I wasn't originally planning to dry-hop, I hadn't with previous saisons. I googled the idea (saison/wakatu/dry hop) and stumbled across a couple of interesting and encouraging blogs by "PhDinBeer":
Dry-hopped Wakatu Saison:
"Aroma is strong, lime, peach, a little yeast….yeah, this is a great smelling beer. 5 out of 5 on the aroma."
"I’m in love. Wakatu (waktu) is an amazing hop in the citrus family of hops. The aroma is great, the flavor is great and it goes well into a saison. I’ll definitely be making this one again."
"So these are some cool hops. They aren’t as aggressive as some hops but overall they are pretty nice for a light fruity hop. I would definitely use them again in an upcoming beer (I already have). They are pretty delicate and probably should be out in front, anything too aggressive would easily overpower them. I think a basic saison would be a good pairing for these hops, or maybe a little sorachi ace. I’ve done a Dupont saison with these hops that turned out nicely. "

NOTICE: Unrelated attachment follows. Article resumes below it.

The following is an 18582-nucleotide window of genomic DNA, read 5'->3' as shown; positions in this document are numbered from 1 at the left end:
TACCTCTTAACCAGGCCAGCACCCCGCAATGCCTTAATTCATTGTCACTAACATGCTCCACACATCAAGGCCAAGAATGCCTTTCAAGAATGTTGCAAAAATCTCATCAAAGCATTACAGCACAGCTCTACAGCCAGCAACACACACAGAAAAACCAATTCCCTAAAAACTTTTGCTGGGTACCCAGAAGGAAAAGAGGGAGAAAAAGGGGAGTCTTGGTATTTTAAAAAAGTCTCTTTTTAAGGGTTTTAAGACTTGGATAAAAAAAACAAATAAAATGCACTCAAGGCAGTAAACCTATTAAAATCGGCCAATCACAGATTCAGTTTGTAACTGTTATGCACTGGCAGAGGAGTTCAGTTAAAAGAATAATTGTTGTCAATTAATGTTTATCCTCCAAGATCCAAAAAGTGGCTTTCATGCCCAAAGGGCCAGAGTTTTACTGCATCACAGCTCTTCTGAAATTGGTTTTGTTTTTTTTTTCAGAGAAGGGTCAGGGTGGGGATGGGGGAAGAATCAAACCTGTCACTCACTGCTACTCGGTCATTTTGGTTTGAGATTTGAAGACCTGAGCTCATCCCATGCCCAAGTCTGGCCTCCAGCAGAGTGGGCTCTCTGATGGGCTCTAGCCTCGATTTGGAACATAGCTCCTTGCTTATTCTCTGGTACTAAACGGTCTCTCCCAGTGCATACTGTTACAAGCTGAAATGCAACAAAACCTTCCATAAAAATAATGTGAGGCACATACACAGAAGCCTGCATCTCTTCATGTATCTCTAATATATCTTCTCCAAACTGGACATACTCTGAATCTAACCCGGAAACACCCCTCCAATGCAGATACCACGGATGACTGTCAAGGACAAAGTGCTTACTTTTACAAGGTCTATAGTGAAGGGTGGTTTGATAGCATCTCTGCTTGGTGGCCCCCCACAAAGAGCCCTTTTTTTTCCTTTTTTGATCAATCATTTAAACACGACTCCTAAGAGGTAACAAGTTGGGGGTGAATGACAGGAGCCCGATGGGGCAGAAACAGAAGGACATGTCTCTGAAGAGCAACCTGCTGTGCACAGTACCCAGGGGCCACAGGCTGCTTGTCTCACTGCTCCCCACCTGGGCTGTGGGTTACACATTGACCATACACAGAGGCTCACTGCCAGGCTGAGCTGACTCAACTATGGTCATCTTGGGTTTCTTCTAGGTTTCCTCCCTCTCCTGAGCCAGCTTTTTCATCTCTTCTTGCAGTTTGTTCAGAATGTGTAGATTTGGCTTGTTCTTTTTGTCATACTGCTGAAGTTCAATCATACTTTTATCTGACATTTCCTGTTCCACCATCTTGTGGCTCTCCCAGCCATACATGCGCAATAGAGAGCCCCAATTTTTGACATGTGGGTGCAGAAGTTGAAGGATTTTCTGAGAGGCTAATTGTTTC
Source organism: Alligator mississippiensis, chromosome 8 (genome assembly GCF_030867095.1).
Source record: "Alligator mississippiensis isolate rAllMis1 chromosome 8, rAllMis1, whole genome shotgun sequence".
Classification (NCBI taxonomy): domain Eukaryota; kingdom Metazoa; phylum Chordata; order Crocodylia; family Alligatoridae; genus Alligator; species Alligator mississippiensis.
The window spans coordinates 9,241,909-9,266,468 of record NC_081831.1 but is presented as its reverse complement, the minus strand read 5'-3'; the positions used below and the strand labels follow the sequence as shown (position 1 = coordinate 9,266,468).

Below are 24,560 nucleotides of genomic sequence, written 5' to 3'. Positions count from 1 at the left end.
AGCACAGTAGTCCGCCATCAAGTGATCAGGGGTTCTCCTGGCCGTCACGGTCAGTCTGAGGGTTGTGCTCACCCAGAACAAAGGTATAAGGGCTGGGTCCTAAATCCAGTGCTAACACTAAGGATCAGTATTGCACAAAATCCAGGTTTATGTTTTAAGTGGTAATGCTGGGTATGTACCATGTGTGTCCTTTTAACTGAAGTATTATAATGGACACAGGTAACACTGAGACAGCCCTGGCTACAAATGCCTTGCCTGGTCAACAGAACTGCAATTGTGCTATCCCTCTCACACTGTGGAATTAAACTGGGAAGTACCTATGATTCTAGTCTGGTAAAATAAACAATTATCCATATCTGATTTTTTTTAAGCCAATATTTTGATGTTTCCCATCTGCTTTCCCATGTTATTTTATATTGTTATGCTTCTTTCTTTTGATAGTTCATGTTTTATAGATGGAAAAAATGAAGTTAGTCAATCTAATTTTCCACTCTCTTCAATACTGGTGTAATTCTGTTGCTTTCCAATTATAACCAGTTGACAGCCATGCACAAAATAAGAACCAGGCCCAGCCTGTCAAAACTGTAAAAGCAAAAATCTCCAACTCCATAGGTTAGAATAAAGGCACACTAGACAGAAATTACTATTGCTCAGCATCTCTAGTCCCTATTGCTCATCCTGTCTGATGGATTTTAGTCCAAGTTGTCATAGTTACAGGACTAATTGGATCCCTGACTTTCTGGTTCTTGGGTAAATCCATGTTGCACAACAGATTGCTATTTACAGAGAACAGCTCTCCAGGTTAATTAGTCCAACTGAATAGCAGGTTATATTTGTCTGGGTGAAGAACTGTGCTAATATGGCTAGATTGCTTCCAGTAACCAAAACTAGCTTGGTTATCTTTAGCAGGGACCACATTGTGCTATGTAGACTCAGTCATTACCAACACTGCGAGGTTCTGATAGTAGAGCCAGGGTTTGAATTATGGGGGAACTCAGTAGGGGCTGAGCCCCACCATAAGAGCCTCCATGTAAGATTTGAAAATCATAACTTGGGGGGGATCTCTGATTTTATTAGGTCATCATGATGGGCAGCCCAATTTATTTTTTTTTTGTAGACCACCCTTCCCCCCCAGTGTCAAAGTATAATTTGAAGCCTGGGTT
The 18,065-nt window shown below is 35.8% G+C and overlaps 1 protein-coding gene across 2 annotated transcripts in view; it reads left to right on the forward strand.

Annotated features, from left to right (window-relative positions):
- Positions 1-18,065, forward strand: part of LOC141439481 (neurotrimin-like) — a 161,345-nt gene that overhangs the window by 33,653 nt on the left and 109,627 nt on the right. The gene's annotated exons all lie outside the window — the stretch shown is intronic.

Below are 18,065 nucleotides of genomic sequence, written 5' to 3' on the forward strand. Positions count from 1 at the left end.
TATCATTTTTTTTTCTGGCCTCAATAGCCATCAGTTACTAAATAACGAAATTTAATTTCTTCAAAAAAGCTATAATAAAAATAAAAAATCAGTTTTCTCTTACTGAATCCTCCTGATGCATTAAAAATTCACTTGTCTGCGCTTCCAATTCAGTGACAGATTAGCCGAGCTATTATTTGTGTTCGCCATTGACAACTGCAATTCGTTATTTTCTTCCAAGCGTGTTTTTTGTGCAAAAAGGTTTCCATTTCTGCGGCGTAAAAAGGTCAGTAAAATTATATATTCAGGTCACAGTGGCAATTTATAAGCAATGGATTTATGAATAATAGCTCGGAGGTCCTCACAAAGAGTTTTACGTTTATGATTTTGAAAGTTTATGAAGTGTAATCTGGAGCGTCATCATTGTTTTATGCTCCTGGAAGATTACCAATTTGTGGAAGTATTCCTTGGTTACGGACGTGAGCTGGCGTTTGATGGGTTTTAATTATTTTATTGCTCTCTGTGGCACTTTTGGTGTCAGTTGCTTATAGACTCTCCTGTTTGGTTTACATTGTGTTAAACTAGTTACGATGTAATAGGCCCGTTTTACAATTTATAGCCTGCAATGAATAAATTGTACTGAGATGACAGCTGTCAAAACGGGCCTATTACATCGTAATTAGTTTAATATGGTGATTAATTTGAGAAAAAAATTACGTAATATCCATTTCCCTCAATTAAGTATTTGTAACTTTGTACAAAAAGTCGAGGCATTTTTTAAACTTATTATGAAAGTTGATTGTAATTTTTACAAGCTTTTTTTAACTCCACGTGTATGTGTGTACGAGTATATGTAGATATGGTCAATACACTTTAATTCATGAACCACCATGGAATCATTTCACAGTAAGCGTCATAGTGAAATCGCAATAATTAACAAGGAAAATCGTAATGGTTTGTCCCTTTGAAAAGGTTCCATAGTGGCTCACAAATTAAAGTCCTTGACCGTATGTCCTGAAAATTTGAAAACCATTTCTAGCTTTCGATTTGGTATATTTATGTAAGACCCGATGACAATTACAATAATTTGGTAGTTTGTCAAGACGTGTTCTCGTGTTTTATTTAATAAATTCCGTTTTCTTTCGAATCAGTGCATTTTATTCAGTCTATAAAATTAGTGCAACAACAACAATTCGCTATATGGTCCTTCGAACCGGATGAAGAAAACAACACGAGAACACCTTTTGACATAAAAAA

I recall reading that article you shared previously. For me it get's off on the wrong foot with what I consider to be a rather cringe-worthy title followed by a "humerous" anecdote, the basis of both being made on the mispronunciation of "Wakatu" (i.e. "whack"). Perhaps it's unreasonable for me to expect beer bloggers to be familiar with Maori vowel sounds and diphongs!
I also note this rather outdated article states: "Wakatu is now the most popular variety in New Zealand. It accounts for about 40% of all domestically grown hops."
That situation has changed drastically in recent years - the harvest figures for both Nelson Sauvin and Motueka now lead by a significant margin.
As for my Dry-hopped Wakatu Saison - only time will tell! My OG was spot-on and fermentation is now well under-way at 28ºC.